I hate, detest and despise the label “Plus Size” and will never refer to myself as a plus size woman. I would rather call myself “fluffy and fabulous”. What I despise even more is having to travel up a hill, through a valley and down into a cave to find the plus size department.
At Target, after passing the tweens and ladies department, the plus sizes are in the very back of the store, near the maternity department and the dressing rooms. One would assume Target is attempting to hide us! According to market research conducted by the NPD Group, plus size women spent $21.4 billion in 2016, double the rate of overall apparel sales. In 2020, sales of plus size clothes are predicted to reach $24 billion yet I have to use a magnifying glass to find the plus size department.[i]I appreciate Target’s recent attempt to redesign the plus size department. It’s a start but more needs to be done!
On the other hand, Carson’s and Meijer has it right! Several years ago, during my very first visit to Carson’s, the gates of heaven opened up when I arrived in the plus department after a 3-hour journey up an escalator, pass the teens and ladies departments (see the trend). The plus size section consisted of 3 large (no pun intended) sections with correct size mannequins and a designer section that included Michael Kors and Calvin Klein. Sadly, Carson’s will be closing soon and will be missed. Despite not having the same selection and quality as Carson’s, Meijer has an exclusivity approach with their women’s department. All sizes are located in one area. Imagine that! The plus sizes are not relegated to a lonely corner.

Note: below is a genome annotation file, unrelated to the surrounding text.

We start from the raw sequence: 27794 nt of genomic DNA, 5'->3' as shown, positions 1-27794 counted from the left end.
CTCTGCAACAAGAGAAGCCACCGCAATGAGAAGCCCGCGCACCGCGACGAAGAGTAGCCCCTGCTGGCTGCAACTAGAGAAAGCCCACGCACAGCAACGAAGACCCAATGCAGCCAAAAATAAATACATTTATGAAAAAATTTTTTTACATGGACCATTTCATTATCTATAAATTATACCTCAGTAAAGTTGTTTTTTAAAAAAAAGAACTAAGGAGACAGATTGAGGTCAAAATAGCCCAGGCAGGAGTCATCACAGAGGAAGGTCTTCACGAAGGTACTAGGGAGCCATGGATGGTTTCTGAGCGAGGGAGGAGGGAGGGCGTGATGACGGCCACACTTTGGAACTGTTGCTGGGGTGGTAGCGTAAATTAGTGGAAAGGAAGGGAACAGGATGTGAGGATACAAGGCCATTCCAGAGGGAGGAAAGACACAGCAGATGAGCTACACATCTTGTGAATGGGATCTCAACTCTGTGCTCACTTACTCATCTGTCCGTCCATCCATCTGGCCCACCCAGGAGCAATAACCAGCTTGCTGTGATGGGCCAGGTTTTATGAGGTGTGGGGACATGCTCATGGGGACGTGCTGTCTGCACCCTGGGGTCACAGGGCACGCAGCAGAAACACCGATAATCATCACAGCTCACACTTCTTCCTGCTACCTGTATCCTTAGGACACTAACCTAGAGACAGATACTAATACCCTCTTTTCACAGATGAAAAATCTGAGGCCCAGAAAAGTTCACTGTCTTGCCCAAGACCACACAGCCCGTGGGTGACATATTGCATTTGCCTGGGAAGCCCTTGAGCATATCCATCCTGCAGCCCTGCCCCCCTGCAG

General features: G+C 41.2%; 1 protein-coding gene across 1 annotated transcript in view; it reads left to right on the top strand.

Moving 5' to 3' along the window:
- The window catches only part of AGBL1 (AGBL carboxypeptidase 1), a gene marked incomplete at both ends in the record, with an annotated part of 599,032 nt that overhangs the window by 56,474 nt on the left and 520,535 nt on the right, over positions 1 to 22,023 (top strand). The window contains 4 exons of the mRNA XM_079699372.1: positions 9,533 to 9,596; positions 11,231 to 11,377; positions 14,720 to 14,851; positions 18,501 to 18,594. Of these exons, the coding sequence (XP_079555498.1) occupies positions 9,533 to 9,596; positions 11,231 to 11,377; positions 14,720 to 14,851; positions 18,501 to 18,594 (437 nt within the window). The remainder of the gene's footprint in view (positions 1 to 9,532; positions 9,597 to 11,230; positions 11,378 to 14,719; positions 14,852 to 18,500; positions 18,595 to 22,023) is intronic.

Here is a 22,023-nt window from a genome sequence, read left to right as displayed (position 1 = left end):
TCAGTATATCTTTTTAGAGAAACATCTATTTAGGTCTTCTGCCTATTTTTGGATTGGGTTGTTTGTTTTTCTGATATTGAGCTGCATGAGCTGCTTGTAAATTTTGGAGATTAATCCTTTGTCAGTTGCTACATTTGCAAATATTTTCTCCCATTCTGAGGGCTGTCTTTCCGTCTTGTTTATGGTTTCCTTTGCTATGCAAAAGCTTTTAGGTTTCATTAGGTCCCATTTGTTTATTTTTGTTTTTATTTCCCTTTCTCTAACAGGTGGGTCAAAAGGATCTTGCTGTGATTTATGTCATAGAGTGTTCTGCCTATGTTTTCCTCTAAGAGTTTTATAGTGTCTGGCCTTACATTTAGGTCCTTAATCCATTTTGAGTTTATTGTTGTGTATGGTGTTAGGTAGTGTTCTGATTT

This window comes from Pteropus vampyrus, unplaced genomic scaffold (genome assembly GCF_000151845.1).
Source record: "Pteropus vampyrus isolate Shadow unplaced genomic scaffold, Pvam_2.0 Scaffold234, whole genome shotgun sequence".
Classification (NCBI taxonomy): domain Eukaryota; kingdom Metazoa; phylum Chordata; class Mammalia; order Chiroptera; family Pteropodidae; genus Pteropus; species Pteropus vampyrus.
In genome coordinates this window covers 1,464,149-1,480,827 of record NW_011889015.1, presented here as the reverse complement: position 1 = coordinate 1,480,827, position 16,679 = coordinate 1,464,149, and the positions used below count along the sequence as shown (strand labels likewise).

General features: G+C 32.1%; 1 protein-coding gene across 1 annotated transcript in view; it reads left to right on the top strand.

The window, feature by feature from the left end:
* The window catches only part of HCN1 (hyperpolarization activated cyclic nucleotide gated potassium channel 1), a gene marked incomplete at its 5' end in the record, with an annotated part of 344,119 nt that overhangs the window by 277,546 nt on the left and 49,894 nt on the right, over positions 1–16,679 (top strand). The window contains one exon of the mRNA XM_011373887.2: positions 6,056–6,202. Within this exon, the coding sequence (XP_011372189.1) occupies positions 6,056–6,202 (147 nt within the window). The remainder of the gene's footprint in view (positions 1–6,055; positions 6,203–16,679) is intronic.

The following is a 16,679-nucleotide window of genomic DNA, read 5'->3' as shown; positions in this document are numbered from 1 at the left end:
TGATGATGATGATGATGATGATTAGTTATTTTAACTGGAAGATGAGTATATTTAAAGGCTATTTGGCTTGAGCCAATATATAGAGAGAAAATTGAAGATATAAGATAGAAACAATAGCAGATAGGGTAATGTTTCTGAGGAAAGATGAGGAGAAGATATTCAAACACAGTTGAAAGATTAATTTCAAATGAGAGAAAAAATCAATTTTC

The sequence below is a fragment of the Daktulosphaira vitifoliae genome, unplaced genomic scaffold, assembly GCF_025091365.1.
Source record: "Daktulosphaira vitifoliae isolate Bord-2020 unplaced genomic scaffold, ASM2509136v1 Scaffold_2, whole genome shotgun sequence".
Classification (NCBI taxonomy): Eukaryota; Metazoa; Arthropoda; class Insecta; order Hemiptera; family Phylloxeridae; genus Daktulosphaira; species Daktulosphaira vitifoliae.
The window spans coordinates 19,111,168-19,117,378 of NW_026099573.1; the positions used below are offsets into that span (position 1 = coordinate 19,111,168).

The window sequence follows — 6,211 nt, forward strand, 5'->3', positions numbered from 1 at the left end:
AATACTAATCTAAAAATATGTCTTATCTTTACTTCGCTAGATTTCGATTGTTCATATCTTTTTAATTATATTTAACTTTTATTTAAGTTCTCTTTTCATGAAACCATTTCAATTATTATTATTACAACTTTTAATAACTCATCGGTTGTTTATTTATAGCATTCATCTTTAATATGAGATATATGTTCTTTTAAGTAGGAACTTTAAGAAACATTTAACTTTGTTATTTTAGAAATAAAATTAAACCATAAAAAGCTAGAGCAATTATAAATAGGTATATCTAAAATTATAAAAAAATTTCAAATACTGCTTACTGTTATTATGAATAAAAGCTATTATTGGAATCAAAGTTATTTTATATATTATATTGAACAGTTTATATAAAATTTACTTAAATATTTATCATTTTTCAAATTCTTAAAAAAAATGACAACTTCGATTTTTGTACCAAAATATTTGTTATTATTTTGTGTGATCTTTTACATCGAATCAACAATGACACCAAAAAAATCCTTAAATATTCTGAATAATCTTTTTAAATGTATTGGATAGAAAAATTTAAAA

Fluffy Girls Unite and Demand to Be Seen!
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In a haste to market to the Caucasian, millennial consumer, companies are missing out on two key audience segments – Blacks and Generation X.
You would be hard pressed to find a person of color featured in an ad unless you are watching BET. I proudly belong to an ethnic group where our buying power is projected to reach $1.4 Trillion by 2020. Blacks are the third largest ethnic group in the United States, yet companies spend less than 4% of their advertising budget targeting black consumers. Why does this occur? For years, we were stereotyped as having poor credit, no income, and low education. When compared to other ethnic groups, YES, we are behind. However, our income growth, limited rise up the corporate ladder and our advancement in education proves that the stereotypes we face are antiquated and baseless. Companies, who continue to hold on to these stereotypes, will miss out on the opportunity to grow their brand, increase their market share and customer base. There are a few companies, such as Ford, Proctor & Gamble, and Coke Cola, who get it.
“The Lost Generation” – This is the name given to those of us who were born during the Generation X era. In addition to being ignored, we have to compete with Millennials for attention, recognition, and jobs. I get it! Millennials are the most sought after group because of their desire to spend money over their need to save. According to a 2015 research conducted by Turn, companies are expected to spend 500% more advertising to Millennials despite the fact that Millennial(s) are not loyal. This strategy and the reliance on Millennials to grow a brand could be very risky. Companies with a mixed advertising strategy of digital and print will attract Millennials and “the lost generation”, who are savers, have money to spend, read the newspaper and magazines, like myself, and more importantly, are very brand loyal.
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Detroit Digital Girl